Design Thinking is a set of principles first outlined in 1969 by American Nobel laureate Herbert Simon, an economist, political scientist, and artificial intelligence pioneer. Simon’s work on decision-making and organizational dynamics—in which he redefined the concept of “design” as a way of thinking, rather than simply a blueprint for physical objects and systems—gave rise to a multi-phase, human-centered model for understanding problems and developing solutions.
The essential phases in the Design Thinking
approach as it is practiced today are empathy (observing something about people or the world), definition (identifying a problem or challenge), brainstorming (considering many possible ideas), prototyping (quickly iterating potential solutions), and testing/reflection (evaluating results and seeking feedback before repeating the cycle). The process is both a way of working and a way of understanding, aimed at challenging assumptions and redefining problems in an attempt to identify alternative strategies and solutions that might not be instantly apparent. It can be applied not only in solving concrete challenges or answering unmet needs, but also in envisioning entirely new insights, products, or creative works.
Many of the world’s most innovative and successful companies (Apple, Google) have adopted Design Thinking as an engine of unprecedented growth—as have the countless designers, programmers, creators, and leaders who fueled their rise. Major universities (Harvard, MIT, Stanford) teach the Design Thinking process to students in a broad array of fields, from computer science to architecture, from business to urban planning and beyond.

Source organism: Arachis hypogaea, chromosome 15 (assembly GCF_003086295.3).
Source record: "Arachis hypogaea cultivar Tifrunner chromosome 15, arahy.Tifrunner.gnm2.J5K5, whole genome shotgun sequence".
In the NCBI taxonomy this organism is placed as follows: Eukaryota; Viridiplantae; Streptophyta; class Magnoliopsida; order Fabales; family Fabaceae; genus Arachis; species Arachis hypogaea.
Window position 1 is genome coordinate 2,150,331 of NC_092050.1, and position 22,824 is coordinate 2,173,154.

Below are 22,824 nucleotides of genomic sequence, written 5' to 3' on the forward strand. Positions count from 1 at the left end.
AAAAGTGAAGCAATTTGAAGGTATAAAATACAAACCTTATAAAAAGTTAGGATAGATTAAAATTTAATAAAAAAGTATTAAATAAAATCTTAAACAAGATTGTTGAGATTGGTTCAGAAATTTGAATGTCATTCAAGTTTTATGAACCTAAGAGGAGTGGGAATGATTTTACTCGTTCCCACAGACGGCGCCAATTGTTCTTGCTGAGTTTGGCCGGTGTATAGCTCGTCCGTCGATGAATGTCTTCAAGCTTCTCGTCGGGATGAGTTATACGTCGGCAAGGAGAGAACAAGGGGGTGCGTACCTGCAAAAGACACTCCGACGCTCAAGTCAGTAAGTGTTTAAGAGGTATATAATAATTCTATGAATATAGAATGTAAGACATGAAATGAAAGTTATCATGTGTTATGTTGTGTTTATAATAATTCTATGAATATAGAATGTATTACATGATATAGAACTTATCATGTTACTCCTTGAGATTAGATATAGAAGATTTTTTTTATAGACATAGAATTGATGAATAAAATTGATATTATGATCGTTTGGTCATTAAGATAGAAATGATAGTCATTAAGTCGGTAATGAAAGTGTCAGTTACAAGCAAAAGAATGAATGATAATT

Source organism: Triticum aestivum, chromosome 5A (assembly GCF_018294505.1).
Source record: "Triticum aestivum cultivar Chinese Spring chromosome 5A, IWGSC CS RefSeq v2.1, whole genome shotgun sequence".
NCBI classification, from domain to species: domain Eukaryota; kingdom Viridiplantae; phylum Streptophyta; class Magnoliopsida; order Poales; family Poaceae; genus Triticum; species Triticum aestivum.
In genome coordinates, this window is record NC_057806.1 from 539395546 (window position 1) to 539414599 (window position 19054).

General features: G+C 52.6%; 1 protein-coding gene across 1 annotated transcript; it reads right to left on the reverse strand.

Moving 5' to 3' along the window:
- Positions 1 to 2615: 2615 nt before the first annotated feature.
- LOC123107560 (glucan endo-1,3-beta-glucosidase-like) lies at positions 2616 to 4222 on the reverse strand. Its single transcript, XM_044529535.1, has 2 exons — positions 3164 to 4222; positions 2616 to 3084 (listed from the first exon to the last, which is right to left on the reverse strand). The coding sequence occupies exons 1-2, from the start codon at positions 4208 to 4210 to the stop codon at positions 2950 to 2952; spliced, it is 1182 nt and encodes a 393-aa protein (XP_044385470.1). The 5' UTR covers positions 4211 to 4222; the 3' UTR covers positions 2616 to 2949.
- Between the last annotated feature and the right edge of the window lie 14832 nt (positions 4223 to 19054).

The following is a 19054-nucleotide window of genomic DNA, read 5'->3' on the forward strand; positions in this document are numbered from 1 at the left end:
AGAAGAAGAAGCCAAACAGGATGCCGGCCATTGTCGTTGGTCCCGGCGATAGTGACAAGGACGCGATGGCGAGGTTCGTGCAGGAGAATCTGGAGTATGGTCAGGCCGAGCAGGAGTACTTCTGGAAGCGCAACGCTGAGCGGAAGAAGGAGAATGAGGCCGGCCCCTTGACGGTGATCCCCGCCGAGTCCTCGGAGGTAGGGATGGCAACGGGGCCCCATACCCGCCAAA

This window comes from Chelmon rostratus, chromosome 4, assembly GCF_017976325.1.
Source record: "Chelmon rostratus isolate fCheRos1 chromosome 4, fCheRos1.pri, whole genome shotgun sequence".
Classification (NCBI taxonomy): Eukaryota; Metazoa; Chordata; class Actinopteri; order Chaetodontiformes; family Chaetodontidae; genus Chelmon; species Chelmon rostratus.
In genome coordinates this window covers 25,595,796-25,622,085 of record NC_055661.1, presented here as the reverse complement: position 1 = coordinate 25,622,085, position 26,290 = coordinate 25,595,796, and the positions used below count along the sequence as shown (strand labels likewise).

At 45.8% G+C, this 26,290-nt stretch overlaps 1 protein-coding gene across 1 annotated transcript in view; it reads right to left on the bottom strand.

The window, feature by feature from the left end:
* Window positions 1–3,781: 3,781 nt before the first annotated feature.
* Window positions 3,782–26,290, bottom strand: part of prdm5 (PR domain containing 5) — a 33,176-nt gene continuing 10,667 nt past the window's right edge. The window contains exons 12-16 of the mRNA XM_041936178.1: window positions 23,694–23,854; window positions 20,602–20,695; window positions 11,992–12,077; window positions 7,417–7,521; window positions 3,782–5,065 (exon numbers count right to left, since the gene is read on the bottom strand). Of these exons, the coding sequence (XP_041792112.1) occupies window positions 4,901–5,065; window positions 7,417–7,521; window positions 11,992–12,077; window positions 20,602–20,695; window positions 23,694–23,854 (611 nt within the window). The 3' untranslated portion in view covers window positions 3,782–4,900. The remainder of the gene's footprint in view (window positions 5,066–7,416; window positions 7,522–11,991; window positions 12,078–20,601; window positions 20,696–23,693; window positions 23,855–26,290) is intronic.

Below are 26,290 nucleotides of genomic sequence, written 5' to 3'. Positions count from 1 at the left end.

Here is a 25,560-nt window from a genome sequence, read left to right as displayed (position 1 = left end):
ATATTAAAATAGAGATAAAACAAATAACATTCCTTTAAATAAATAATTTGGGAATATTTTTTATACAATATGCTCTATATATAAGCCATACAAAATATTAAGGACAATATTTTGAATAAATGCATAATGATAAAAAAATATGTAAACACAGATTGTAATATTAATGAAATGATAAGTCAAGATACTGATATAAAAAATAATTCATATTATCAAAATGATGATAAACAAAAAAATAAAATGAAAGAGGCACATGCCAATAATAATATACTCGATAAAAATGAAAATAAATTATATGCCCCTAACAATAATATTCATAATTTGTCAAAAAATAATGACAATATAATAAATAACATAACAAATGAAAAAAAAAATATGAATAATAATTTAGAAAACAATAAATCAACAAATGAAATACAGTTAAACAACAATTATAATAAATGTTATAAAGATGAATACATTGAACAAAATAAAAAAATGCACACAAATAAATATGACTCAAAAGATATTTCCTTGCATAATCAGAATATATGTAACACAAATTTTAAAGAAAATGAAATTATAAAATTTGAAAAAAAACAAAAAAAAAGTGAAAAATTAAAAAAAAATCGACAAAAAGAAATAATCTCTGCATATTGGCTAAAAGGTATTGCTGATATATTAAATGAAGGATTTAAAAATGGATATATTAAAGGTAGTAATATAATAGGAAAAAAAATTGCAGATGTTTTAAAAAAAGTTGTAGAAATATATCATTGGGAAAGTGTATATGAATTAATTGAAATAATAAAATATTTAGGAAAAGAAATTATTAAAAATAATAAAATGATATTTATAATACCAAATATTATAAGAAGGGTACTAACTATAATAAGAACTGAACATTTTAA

In progressive learning environments such as Shore, Design Thinking is now taking its place in classrooms from Pre-K on up as an essential model for learning, problem-solving, creative expression, and collaboration. The Design Thinking process can provide a structure for activities as diverse as coding, creative writing, lab experiments, discussions of primary sources, and art; and it helps support a classroom culture rooted in empathy, teamwork, and comfort with failure.
At heart, Design Thinking’s purpose is nurturing a mindset of discovery and creativity that applies whether the task at hand is an inquiry into history, a science experiment, a computer animation, the assembly of a simple truss bridge, or the fabrication of a complex architectural model. Every teacher at Shore seeks to enable breakthrough moments for their students. Design Thinking is a tool that seems tailor-made for the purpose.